First Christian has new pastor in Wheeler Hughes


June 26, 2019

He was looking to lead a church in Tucumcari. A church in Tucumcari was looking for a new pastor.

Those two goals recently were met with one fell swoop when Wheeler Hughes became pastor of First Christian Church in Tucumcari.

Hughes, a 1996 graduate of Tucumcari High School, returned to Quay County less than two years ago with his wife of 15 years, Lauren, and their four children to live in the small settlement of Hudson, halfway between Tucumcari and Logan off U.S. 54.

Previously, when he wasn't ranching in Texas Hill Country, Hughes and his wife had engaged in Christian mission trips to Nicaragua, Singapore and Indonesia, assisted in disaster relief after Hurricane Katrina and wildfires in the Oklahoma and Texas panhandles and organized a prayer meeting in drought-stricken Texas in 2011 to pray for rain.

Hughes said he and his wife wanted to continue those ministering efforts in his home county.

“Our point to moving up here was to do ministry,” Hughes said Friday afternoon in his church's office at 1701 S. Fourth St. with an open Bible sitting nearby. “If this hadn't come up, we were in the works to plan a church here.”

Hughes said one of his goals at First Christian Church was to “grow the church and the community.”

He added: “I stole this from our pastor in our church in Texas. The motto I brought with me is, 'Exalt, engage and enrich.' Exalt God, engage the culture and enrich the Christ follower.”

David Beal, president of the church's board of directors, said during a telephone interview the board hired Hughes for a variety of reasons — he was “a hometown guy,” his ministry experience, his enthusiasm, his knowledge of the Bible, his sermons and his cowboy-church background.

“His style and demeanor fit in with the congregation we have and what we're used to,” Beal added.

Beal said First Christian Church had been without a full-time pastor for about a year after David McVey left to take another position in Ruidoso. The church had used a string of fill-in pastors in the interim.

Hughes holds no pastoral training and is self-taught in his faith, but said he learned a lot from his old cowboy-church leader in the Lone Star State.

“I've studied, studied, studied,” he said. “I've been blessed to have good friends and a good pastor down in Texas Hill Country.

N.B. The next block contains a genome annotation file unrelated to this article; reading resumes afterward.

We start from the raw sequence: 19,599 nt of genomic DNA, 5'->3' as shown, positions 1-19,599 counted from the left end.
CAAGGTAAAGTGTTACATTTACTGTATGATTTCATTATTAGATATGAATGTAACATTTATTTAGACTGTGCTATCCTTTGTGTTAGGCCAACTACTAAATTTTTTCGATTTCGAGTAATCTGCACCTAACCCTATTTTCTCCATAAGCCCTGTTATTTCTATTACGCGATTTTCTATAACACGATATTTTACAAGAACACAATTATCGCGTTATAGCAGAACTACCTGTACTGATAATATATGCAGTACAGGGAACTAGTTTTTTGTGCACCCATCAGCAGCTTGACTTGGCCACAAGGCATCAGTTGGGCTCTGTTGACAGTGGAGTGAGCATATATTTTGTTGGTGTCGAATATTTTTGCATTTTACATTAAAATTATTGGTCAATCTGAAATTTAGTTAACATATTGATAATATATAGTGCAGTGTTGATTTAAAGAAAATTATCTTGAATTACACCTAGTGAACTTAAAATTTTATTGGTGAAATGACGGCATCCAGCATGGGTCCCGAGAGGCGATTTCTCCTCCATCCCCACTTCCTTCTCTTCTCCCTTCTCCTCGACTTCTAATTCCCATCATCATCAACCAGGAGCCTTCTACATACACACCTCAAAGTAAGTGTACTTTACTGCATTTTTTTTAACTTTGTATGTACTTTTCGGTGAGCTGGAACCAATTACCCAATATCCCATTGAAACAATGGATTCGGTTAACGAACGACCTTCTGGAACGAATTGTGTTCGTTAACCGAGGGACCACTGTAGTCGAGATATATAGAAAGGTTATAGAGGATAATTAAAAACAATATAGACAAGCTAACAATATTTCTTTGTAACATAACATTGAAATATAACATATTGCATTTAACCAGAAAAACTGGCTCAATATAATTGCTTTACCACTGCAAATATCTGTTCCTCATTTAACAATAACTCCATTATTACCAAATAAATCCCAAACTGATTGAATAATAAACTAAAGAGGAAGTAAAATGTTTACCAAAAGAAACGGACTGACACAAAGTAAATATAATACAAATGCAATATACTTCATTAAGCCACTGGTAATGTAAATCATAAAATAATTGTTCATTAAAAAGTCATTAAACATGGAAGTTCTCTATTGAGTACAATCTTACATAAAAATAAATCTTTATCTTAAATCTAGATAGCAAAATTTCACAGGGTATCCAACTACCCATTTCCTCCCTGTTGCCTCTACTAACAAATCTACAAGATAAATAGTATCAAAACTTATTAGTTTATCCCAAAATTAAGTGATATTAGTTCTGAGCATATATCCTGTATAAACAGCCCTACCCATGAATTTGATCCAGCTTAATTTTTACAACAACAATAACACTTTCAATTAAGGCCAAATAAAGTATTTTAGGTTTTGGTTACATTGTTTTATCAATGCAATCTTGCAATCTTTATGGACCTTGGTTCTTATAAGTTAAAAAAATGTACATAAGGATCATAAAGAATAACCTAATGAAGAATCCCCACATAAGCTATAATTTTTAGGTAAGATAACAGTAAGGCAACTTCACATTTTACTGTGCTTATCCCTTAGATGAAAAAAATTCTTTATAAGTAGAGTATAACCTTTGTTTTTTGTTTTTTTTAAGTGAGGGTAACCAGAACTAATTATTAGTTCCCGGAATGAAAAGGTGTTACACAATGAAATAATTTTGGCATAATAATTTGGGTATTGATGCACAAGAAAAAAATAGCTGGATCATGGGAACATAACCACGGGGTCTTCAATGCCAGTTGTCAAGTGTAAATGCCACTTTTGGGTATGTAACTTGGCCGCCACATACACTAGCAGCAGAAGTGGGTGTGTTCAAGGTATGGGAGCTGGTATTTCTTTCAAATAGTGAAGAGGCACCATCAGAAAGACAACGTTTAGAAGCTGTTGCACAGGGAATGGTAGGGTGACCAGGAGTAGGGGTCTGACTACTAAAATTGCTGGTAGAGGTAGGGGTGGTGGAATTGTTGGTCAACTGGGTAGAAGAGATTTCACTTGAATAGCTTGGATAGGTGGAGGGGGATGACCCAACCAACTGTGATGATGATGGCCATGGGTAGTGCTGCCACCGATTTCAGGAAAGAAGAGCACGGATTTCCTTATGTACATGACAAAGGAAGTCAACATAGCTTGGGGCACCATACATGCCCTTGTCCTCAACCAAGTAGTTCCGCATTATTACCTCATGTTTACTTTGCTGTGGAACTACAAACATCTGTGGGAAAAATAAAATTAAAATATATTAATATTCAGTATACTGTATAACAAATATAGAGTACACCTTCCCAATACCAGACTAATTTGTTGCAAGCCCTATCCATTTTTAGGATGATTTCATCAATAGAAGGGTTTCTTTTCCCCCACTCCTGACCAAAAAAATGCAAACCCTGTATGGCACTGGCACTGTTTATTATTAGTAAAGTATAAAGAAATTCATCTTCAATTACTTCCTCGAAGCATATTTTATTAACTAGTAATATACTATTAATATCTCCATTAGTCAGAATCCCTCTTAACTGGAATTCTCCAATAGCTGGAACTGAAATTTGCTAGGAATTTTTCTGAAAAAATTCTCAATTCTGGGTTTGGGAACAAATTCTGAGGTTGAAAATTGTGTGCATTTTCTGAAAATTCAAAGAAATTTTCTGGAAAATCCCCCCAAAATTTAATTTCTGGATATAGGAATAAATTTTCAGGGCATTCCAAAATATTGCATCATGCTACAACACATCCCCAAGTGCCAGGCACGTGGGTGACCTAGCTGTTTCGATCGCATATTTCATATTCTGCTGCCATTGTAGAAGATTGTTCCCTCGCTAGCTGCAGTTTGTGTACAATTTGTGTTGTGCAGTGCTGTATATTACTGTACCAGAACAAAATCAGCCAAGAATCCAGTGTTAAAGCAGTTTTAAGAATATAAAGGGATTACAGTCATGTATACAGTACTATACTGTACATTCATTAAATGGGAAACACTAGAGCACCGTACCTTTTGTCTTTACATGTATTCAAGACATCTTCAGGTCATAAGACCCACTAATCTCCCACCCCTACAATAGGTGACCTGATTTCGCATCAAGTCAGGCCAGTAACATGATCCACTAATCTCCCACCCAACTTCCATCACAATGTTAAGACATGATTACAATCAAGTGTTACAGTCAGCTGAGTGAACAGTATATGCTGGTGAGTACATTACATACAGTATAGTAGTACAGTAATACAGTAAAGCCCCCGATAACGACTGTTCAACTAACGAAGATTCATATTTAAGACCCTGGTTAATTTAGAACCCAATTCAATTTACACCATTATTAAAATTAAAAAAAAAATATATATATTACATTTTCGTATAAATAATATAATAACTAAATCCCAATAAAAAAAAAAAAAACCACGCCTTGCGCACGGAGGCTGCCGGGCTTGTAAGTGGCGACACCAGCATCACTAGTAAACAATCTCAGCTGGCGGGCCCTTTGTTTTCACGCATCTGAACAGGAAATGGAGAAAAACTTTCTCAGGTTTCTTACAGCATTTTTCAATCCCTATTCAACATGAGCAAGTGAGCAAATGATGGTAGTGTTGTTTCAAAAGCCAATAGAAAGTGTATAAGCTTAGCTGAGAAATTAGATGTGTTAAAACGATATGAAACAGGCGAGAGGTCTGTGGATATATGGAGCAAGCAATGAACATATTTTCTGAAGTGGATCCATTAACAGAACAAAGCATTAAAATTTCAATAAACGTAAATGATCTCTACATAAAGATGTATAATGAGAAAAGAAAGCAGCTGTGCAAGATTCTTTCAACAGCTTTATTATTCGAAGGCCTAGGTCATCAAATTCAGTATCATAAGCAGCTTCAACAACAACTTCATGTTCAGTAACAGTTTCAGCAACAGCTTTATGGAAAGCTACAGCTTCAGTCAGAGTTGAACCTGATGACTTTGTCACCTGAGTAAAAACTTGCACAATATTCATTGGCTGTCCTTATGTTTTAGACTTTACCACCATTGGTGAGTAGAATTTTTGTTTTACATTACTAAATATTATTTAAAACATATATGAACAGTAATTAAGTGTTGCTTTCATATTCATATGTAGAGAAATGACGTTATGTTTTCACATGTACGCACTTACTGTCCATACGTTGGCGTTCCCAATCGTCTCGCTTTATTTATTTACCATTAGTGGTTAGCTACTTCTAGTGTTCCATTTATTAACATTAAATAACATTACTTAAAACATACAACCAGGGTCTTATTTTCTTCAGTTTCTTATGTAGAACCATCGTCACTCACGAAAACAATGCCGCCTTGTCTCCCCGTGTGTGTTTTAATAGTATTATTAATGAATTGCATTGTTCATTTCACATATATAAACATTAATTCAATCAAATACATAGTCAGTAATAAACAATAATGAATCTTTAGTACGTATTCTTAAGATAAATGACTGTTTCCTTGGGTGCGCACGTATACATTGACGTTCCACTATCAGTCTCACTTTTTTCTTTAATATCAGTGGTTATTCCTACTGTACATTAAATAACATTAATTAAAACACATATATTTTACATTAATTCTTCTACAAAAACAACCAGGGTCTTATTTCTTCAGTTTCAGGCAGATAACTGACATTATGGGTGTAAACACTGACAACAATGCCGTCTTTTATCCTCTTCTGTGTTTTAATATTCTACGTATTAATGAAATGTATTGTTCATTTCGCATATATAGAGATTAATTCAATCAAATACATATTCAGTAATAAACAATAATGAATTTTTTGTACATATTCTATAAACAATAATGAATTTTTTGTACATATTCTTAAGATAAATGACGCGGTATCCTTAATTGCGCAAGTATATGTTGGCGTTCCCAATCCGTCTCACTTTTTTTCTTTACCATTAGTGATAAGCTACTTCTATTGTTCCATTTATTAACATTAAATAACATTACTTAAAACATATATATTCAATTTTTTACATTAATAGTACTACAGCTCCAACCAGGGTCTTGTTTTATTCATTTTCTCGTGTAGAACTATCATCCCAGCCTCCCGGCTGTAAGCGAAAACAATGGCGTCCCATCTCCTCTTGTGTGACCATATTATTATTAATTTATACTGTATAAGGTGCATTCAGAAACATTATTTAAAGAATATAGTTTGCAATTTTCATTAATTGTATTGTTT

“I'm just a Christian,” he added. “It's the truth. I haven't put myself against any denominations. I study the denominations so we can find commonality in the cross and the blood of Christ.”

Hughes said he turned his life over to Jesus Christ about 17 years ago when he was single and living in Bandera, Texas. He acknowledged he was “kind of a heathen” about that time, drank too much and sank into a deep depression.

“It had hit a low spot in my life and was screaming at God,” he said.

Hughes had just concluded a “wild weekend” in Bandera when he accepted an invitation from a farrier he knew to attend a cowboy church.

“I have no idea what the pastor said; I have no idea the message he had,” Hughes recalled. “All I know is sitting there, I suddenly knew I needed something better in my life and there was something more. And so I gave myself over.”

When Hughes isn't studying his Bible or doing odd jobs at local ranches, he draws. His cartoons may be seen in Working Ranch magazine or on the Cowboy Cartoonists International website.

Wanting to work on a ranch right out of high school, Hughes eschewed college.

“I figured I could be an uneducated fence-stretcher or go to college, be $50,000 in debt and be an educated fence-stretcher,” he said.

Hughes' inaugural sermon at First Christian Church was based on the Bible's shortest verse — “Jesus wept” — and he was working on his second about the differences between the spiritual and physical realms. He said writing sermons and polishing his delivery of them was “a learning process.”

“This biggest thing about being a pastor is being able to relate to the people you're preaching to,” he said. “That's my biggest challenge.”

When it's pointed out his background might make him more relatable to many prospective Christians than others', Hughes acknowledged that might be the case.

“I knew through the life I've lived and some of the things I've been through, hardships, even as a Christian ... I look back and see the purpose that is there,” he said. “God put those things in my life to help me see, understand and relate to people no matter where they're coming from.”


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